Robyn Ireland: “Just because it is, doesn’t mean it should be”

…Just like me America, is always a work in progress. The tenacity and fighting spirit of the American people is strong. We recognize the discomfort of where we are and have the knowledge and belief that we can and will make an amazing change in how we treat one another. Is the American Dream still alive? […]

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…Just like me America, is always a work in progress. The tenacity and fighting spirit of the American people is strong. We recognize the discomfort of where we are and have the knowledge and belief that we can and will make an amazing change in how we treat one another.

Is the American Dream still alive? If you speak to many of the immigrants we spoke to, who came to this country with nothing but grit, resilience, and a dream, they will tell you that it certainly is still alive.

As a part of our series about immigrant success stories, SHE had the pleasure of interviewing Robyn Ireland.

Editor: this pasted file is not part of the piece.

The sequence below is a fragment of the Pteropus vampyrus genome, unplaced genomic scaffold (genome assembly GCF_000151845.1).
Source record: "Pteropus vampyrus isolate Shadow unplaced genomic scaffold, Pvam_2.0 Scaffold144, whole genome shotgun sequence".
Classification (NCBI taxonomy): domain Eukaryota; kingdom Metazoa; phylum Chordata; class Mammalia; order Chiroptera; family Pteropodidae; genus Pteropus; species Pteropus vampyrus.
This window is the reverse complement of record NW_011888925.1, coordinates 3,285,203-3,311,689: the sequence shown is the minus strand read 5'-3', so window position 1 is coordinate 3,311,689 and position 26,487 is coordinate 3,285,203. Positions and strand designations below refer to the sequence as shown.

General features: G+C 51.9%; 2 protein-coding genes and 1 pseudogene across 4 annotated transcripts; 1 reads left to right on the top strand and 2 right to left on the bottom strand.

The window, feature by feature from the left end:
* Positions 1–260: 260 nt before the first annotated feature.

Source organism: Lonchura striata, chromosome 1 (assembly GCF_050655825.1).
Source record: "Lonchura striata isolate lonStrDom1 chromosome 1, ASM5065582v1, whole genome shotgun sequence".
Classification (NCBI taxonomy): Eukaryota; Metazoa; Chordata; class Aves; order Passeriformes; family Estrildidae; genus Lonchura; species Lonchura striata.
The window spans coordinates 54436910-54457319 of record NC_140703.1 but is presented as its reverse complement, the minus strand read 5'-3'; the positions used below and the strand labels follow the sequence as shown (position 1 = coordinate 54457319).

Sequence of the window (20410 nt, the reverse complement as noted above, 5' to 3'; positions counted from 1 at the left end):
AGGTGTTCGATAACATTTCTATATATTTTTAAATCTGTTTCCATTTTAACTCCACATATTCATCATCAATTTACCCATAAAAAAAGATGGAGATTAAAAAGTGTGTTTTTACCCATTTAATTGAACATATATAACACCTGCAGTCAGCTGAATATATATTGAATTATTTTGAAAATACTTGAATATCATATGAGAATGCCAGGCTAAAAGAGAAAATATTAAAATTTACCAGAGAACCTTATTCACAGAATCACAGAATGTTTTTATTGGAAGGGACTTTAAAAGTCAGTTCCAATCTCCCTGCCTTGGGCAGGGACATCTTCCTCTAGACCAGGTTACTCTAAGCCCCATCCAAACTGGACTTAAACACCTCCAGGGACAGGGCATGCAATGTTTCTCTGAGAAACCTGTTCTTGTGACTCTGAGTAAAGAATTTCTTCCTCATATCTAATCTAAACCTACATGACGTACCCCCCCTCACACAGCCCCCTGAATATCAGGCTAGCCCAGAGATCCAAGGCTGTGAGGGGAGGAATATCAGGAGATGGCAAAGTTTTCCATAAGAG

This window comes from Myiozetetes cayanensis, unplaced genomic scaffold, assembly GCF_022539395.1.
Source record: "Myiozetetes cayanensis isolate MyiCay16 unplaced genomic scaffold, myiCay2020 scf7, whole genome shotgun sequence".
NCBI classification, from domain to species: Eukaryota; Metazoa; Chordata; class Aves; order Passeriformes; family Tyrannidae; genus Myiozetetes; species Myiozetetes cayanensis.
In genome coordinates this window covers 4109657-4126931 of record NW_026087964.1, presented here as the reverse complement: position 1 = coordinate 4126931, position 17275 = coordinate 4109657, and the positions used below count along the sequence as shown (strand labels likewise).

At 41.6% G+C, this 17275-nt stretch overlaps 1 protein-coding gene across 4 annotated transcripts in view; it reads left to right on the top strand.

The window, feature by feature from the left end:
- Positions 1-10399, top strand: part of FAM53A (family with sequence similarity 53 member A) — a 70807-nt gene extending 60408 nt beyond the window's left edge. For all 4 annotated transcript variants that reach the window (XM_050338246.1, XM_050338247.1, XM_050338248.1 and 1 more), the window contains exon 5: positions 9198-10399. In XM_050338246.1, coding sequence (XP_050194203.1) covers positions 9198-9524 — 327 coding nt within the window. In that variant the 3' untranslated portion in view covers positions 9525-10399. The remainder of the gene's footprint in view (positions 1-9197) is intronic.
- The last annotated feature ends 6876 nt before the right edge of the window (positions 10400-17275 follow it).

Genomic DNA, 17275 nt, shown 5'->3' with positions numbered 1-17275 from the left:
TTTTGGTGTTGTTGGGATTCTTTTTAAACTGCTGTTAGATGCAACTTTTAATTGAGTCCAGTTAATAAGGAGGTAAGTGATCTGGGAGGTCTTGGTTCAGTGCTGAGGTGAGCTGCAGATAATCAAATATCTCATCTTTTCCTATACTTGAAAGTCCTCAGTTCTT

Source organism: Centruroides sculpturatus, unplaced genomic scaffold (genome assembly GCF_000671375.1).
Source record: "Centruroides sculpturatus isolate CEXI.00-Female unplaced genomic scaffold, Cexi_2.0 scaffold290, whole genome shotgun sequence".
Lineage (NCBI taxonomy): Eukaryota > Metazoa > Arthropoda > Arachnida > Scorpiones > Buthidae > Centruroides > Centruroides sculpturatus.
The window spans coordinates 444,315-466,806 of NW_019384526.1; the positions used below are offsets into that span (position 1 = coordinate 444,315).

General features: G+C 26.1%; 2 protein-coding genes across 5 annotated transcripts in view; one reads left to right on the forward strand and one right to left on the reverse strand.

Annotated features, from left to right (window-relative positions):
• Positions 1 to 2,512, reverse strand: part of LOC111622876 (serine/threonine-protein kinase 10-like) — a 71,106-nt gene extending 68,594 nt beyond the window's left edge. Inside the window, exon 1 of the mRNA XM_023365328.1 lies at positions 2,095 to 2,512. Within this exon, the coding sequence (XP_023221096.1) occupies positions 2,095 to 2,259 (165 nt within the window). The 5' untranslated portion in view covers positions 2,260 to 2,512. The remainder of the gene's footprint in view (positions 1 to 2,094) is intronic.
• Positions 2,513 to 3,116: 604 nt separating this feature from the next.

Robyn Ireland is an internationally certified Life and Career Coach, public speaker and writer. with over 20 years of experience. She has a Bachelor of Science (Psychology) from the University of Wollongong, a Diploma in Training and Assessment Systems from the Australian School of Commerce and Management, Biomedical Ethics at Grand Valley Sate University, Michigan. An ICF accredited Coach with active Membership in ICF of Michigan. Served as an Ambassador for the West Coast Chamber of Commerce for over seven years. Continues to serve as the North American Coordinator for the Southern Cross Group, an organization that Robyn led through spearheading Australian Citizenship Act Reform to allow Australian Citizens to hold Dual Citizenship; and allow those who had lost their Citizenship a course to reconnect their heritage. Robyn has been featured in the BBC, Australian Broadcasting Corporation, The Sydney Morning Herald, The Age, Medium Magazine, Authority magazine and and Buzzfeed.